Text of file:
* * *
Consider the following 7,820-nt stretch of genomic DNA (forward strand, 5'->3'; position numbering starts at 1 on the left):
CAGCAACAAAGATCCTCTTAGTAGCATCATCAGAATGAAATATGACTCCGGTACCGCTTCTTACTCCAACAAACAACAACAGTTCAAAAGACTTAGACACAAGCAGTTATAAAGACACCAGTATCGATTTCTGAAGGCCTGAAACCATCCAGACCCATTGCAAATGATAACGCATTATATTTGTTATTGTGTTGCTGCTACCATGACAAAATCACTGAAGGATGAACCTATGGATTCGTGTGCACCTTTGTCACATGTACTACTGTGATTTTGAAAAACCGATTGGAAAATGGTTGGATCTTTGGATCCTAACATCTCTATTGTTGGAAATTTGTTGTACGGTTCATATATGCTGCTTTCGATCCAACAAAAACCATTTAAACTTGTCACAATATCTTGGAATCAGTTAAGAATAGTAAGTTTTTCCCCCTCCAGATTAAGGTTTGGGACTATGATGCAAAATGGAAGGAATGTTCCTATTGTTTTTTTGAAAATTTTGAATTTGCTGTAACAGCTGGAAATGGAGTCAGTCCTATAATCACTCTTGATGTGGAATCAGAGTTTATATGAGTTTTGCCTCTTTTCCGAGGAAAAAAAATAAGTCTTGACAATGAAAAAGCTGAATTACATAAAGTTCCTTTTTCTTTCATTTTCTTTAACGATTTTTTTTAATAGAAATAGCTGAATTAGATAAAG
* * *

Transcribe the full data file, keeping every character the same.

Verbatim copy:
Consider the following 7,820-nt stretch of genomic DNA (forward strand, 5'->3'; position numbering starts at 1 on the left):
CAGCAACAAAGATCCTCTTAGTAGCATCATCAGAATGAAATATGACTCCGGTACCGCTTCTTACTCCAACAAACAACAACAGTTCAAAAGACTTAGACACAAGCAGTTATAAAGACACCAGTATCGATTTCTGAAGGCCTGAAACCATCCAGACCCATTGCAAATGATAACGCATTATATTTGTTATTGTGTTGCTGCTACCATGACAAAATCACTGAAGGATGAACCTATGGATTCGTGTGCACCTTTGTCACATGTACTACTGTGATTTTGAAAAACCGATTGGAAAATGGTTGGATCTTTGGATCCTAACATCTCTATTGTTGGAAATTTGTTGTACGGTTCATATATGCTGCTTTCGATCCAACAAAAACCATTTAAACTTGTCACAATATCTTGGAATCAGTTAAGAATAGTAAGTTTTTCCCCCTCCAGATTAAGGTTTGGGACTATGATGCAAAATGGAAGGAATGTTCCTATTGTTTTTTTGAAAATTTTGAATTTGCTGTAACAGCTGGAAATGGAGTCAGTCCTATAATCACTCTTGATGTGGAATCAGAGTTTATATGAGTTTTGCCTCTTTTCCGAGGAAAAAAAATAAGTCTTGACAATGAAAAAGCTGAATTACATAAAGTTCCTTTTTCTTTCATTTTCTTTAACGATTTTTTTTAATAGAAATAGCTGAATTAGATAAAG